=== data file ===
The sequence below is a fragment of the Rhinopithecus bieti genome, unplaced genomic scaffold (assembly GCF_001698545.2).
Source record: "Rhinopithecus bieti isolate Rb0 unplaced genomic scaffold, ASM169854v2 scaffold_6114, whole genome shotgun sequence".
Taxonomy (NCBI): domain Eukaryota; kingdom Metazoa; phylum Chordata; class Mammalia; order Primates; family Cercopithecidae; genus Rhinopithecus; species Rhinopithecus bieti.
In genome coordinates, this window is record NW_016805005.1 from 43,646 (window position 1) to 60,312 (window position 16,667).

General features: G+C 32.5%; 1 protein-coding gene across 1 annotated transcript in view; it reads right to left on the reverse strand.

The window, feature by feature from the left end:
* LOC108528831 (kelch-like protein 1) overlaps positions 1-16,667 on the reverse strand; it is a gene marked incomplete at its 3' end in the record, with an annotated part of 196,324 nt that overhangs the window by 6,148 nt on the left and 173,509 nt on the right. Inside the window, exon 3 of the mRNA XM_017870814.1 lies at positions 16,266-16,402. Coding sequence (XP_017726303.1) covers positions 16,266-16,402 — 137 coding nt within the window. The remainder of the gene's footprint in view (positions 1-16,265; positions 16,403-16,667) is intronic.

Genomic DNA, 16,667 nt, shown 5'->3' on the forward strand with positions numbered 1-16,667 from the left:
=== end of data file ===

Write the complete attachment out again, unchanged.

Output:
The sequence below is a fragment of the Rhinopithecus bieti genome, unplaced genomic scaffold (assembly GCF_001698545.2).
Source record: "Rhinopithecus bieti isolate Rb0 unplaced genomic scaffold, ASM169854v2 scaffold_6114, whole genome shotgun sequence".
Taxonomy (NCBI): domain Eukaryota; kingdom Metazoa; phylum Chordata; class Mammalia; order Primates; family Cercopithecidae; genus Rhinopithecus; species Rhinopithecus bieti.
In genome coordinates, this window is record NW_016805005.1 from 43,646 (window position 1) to 60,312 (window position 16,667).

General features: G+C 32.5%; 1 protein-coding gene across 1 annotated transcript in view; it reads right to left on the reverse strand.

The window, feature by feature from the left end:
* LOC108528831 (kelch-like protein 1) overlaps positions 1-16,667 on the reverse strand; it is a gene marked incomplete at its 3' end in the record, with an annotated part of 196,324 nt that overhangs the window by 6,148 nt on the left and 173,509 nt on the right. Inside the window, exon 3 of the mRNA XM_017870814.1 lies at positions 16,266-16,402. Coding sequence (XP_017726303.1) covers positions 16,266-16,402 — 137 coding nt within the window. The remainder of the gene's footprint in view (positions 1-16,265; positions 16,403-16,667) is intronic.

Genomic DNA, 16,667 nt, shown 5'->3' on the forward strand with positions numbered 1-16,667 from the left: